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Category: Social (Media) Economics

Here’s How LinkedIn Can Save Itself

Here’s How LinkedIn Can Save Itself

There are a few important changes LinkedIn needs to make in order to save itself from a disastrous fate. If you happened to catch a glimpse of LinkedIn’s stock price over the last week or so, you might have noticed a straight line downwards on Friday February 5th. That wasn’t a glitch; LinkedIn’s stock price has fallen by over 40% (at the time of writing) since it announced lower-than-expected earnings and lowered projections for the coming year. Investors are losing…

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Brand Trust is on the Rise

Brand Trust is on the Rise

Every year, Edelman releases the Edelman Trust Barometer, and for the first time in a long time, consumers are starting to trust in brands again. The Edelman Trust Barometer (embedded below from SlideShare) was first released in 2001, and its purpose has consistently been to show the state of trust of the average consumer (globally) in different bodies. Those bodies range from governments to NGOs to, most recently added, ‘a person like me’. When this last one was added, we…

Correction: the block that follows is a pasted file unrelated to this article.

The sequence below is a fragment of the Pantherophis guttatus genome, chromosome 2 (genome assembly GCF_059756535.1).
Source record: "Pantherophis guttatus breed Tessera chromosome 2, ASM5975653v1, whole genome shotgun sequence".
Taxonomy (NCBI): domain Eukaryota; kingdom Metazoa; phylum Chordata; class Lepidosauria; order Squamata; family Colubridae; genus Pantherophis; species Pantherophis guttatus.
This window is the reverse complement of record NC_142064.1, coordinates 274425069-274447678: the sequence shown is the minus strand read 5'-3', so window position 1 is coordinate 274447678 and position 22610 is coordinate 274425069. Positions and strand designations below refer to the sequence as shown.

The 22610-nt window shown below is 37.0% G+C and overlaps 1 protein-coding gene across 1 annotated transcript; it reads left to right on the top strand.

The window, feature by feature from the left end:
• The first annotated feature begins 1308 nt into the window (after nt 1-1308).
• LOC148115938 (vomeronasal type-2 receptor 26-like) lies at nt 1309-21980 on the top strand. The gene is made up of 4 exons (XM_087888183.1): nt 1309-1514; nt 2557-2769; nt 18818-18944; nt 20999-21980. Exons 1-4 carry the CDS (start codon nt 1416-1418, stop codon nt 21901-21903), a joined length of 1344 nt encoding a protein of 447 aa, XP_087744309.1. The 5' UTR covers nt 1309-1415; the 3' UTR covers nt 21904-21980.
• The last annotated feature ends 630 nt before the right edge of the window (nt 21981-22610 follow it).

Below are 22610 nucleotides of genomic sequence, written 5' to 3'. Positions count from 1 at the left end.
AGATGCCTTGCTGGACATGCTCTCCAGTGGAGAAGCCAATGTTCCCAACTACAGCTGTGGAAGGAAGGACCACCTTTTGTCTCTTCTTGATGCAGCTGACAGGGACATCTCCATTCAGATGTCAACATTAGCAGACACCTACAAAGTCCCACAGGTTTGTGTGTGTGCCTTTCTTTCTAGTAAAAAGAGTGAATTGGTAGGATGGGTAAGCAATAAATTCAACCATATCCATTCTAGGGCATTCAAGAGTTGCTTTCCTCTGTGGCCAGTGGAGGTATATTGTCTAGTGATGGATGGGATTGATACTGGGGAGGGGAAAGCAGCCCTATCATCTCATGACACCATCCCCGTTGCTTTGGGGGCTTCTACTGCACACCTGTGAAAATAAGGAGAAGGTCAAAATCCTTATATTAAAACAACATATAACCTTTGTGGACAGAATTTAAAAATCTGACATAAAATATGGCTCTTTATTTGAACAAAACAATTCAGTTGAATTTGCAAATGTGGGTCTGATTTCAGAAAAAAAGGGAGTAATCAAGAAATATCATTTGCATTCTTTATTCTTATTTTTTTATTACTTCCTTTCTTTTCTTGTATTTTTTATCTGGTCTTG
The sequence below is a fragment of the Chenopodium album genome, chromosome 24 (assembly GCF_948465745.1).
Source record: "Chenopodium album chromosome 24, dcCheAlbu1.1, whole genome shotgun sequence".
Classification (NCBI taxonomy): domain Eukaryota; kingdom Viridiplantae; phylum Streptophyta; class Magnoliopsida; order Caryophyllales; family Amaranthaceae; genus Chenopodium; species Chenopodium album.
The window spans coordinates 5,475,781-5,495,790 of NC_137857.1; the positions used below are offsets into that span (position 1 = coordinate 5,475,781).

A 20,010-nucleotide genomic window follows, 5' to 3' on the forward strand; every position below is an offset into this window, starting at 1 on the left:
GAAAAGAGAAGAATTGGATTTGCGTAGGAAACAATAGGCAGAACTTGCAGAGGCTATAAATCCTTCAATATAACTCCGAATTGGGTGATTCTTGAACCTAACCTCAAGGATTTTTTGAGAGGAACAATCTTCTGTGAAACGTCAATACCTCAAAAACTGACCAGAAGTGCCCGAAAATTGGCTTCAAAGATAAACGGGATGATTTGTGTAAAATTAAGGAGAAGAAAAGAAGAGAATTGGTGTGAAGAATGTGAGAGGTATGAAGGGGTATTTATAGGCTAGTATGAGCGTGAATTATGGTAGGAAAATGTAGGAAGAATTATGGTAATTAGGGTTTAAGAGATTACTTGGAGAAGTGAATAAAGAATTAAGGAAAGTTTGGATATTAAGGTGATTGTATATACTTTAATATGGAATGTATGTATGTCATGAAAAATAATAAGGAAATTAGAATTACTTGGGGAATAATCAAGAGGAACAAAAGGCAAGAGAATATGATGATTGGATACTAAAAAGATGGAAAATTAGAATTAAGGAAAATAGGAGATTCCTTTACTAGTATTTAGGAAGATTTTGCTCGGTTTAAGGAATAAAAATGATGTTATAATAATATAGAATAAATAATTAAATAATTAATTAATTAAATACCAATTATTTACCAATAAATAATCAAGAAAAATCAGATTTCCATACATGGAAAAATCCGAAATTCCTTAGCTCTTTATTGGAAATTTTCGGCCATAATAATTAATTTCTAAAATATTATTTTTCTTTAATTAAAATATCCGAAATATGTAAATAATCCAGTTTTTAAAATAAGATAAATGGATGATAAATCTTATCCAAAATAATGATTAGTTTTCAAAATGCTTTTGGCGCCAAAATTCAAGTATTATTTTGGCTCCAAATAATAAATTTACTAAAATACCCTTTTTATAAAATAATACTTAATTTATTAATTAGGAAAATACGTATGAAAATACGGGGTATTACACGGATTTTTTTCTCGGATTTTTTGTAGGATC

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Thinking About the Future of Social Networking as a Marketer

Thinking About the Future of Social Networking as a Marketer

We might not have a crystal ball, but one thing we can be certain of is that there will be a lot of changes in the future of social networking. Marketers are always trying to predict the future. We always aim to be on top of whatever’s trending and find a way to (creatively) hijack the medium for our own (or our clients’) benefit. But more often than not, the reality is that by the time the majority of marketers…

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Why Businesses Are Wasting Their Time Fighting the Share Economy

Why Businesses Are Wasting Their Time Fighting the Share Economy

The share economy is here to stay, and businesses should stop wasting their time trying to fight it. In the 1920s, H. Armstrong Roberts founded one of the first stock photography agencies. This started a trend whereby companies of the sort would build stockpiles of images and sell their rights to individuals looking to use them. By the late 1980s and early 1990s, Getty and Corbis ruled the marketplace, and essentially had the luxury of setting their own prices –…

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